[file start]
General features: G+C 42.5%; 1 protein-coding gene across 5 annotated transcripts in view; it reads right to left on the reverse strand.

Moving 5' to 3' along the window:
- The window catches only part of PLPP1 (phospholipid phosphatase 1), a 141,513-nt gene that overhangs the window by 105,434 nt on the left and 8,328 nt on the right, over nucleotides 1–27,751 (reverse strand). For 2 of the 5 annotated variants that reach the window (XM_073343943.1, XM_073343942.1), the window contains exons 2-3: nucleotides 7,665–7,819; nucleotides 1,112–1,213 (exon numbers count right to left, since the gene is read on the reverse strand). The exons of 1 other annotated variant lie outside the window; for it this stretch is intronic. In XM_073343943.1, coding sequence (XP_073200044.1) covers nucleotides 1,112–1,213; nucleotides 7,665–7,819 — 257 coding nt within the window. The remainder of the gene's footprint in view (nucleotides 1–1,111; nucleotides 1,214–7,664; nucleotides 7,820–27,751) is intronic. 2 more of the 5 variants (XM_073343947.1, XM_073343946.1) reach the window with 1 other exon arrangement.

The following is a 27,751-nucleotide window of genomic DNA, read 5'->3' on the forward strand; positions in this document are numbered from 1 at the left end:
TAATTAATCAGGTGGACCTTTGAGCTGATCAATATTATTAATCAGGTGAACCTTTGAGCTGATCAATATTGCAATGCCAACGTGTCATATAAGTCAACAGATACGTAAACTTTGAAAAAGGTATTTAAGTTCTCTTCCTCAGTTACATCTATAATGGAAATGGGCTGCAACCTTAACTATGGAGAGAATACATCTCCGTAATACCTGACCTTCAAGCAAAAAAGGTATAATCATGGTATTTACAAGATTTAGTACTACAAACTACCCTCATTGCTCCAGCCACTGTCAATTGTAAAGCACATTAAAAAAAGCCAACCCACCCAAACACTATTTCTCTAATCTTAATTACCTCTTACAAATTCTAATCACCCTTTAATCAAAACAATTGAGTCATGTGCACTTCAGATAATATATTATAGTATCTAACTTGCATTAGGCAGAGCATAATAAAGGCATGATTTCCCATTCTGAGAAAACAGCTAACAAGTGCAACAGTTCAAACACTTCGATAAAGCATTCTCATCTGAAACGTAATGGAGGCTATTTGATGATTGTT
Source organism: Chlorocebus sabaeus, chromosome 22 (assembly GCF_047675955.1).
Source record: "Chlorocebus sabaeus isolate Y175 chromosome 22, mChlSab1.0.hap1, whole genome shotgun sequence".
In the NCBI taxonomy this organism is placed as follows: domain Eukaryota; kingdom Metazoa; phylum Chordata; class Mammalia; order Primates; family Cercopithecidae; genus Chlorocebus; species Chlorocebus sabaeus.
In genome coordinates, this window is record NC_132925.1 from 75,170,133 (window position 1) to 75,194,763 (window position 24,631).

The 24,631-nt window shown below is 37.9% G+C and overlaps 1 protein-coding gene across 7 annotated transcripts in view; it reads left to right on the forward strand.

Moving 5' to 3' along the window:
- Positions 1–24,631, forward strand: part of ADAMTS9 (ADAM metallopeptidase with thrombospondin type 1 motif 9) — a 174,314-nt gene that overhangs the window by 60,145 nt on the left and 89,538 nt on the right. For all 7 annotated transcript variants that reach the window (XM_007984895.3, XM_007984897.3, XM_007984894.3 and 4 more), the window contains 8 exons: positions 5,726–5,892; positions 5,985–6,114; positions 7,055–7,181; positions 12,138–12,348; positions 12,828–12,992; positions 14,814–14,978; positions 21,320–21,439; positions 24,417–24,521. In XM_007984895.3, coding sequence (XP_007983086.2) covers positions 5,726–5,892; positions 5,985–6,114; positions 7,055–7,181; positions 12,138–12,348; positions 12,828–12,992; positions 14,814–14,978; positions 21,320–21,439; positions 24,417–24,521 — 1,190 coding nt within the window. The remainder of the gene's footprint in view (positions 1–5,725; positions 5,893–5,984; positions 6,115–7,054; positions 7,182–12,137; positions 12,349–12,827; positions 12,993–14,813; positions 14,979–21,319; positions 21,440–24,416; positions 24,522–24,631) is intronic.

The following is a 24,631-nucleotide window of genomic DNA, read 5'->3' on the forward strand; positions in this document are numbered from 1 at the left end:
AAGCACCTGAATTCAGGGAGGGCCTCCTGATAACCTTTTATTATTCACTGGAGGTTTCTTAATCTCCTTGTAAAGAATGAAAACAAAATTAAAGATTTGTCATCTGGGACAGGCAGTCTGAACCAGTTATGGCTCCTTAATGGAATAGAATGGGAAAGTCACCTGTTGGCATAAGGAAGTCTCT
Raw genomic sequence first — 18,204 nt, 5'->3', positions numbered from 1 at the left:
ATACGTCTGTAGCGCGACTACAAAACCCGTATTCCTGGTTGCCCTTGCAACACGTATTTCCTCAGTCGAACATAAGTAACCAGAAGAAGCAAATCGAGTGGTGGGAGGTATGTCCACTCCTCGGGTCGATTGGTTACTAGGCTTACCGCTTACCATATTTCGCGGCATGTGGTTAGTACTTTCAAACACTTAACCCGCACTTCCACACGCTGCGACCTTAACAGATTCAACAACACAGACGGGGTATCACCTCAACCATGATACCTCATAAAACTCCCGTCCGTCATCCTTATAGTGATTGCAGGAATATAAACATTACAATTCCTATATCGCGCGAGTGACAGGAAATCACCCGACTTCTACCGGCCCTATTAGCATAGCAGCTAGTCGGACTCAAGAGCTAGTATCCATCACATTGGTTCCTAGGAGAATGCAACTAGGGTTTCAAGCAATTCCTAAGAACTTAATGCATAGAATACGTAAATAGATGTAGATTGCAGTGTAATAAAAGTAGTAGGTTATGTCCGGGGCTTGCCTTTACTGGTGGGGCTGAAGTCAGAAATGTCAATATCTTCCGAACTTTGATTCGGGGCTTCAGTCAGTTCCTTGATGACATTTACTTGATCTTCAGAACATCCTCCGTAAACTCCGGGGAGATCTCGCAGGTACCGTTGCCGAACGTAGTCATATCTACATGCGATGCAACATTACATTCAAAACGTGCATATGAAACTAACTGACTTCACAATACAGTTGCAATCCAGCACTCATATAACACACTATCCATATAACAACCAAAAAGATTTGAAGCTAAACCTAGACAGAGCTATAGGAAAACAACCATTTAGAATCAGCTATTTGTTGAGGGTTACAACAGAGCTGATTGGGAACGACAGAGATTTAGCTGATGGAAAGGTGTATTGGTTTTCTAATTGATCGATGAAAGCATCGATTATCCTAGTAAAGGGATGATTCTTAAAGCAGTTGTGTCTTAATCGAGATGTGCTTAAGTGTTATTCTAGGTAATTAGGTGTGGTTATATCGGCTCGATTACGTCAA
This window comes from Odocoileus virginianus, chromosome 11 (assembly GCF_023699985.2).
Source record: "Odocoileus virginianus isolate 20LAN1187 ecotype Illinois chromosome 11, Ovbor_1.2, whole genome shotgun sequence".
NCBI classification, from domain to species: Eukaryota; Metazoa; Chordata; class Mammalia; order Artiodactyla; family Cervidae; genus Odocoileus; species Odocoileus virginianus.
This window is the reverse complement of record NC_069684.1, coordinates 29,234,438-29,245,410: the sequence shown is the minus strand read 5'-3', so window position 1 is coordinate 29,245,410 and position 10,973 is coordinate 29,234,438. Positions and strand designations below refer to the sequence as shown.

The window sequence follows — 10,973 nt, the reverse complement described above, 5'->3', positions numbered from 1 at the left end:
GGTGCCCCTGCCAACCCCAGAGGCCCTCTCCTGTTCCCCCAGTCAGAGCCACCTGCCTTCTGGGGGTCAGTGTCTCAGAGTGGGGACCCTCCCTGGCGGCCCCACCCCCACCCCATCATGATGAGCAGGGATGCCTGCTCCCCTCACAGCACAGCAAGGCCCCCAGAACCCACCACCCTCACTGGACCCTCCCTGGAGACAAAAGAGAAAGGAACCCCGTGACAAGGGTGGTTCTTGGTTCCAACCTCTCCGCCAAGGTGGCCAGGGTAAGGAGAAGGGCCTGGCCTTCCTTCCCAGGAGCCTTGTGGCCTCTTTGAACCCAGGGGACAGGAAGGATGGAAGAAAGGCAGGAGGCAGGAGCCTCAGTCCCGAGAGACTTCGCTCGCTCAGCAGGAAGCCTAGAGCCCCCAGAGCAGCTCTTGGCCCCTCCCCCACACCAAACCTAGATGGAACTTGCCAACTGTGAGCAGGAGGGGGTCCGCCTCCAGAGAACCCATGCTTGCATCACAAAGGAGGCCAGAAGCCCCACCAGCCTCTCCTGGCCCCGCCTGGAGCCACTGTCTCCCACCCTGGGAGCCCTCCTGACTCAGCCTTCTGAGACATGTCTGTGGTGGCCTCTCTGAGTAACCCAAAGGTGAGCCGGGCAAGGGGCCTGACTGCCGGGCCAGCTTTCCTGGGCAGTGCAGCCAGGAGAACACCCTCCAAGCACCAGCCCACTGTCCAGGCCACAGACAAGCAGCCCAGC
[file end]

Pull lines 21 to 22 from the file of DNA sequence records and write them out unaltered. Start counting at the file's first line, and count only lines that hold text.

The window sequence follows — 10,973 nt, the reverse complement described above, 5'->3', positions numbered from 1 at the left end:
GGTGCCCCTGCCAACCCCAGAGGCCCTCTCCTGTTCCCCCAGTCAGAGCCACCTGCCTTCTGGGGGTCAGTGTCTCAGAGTGGGGACCCTCCCTGGCGGCCCCACCCCCACCCCATCATGATGAGCAGGGATGCCTGCTCCCCTCACAGCACAGCAAGGCCCCCAGAACCCACCACCCTCACTGGACCCTCCCTGGAGACAAAAGAGAAAGGAACCCCGTGACAAGGGTGGTTCTTGGTTCCAACCTCTCCGCCAAGGTGGCCAGGGTAAGGAGAAGGGCCTGGCCTTCCTTCCCAGGAGCCTTGTGGCCTCTTTGAACCCAGGGGACAGGAAGGATGGAAGAAAGGCAGGAGGCAGGAGCCTCAGTCCCGAGAGACTTCGCTCGCTCAGCAGGAAGCCTAGAGCCCCCAGAGCAGCTCTTGGCCCCTCCCCCACACCAAACCTAGATGGAACTTGCCAACTGTGAGCAGGAGGGGGTCCGCCTCCAGAGAACCCATGCTTGCATCACAAAGGAGGCCAGAAGCCCCACCAGCCTCTCCTGGCCCCGCCTGGAGCCACTGTCTCCCACCCTGGGAGCCCTCCTGACTCAGCCTTCTGAGACATGTCTGTGGTGGCCTCTCTGAGTAACCCAAAGGTGAGCCGGGCAAGGGGCCTGACTGCCGGGCCAGCTTTCCTGGGCAGTGCAGCCAGGAGAACACCCTCCAAGCACCAGCCCACTGTCCAGGCCACAGACAAGCAGCCCAGC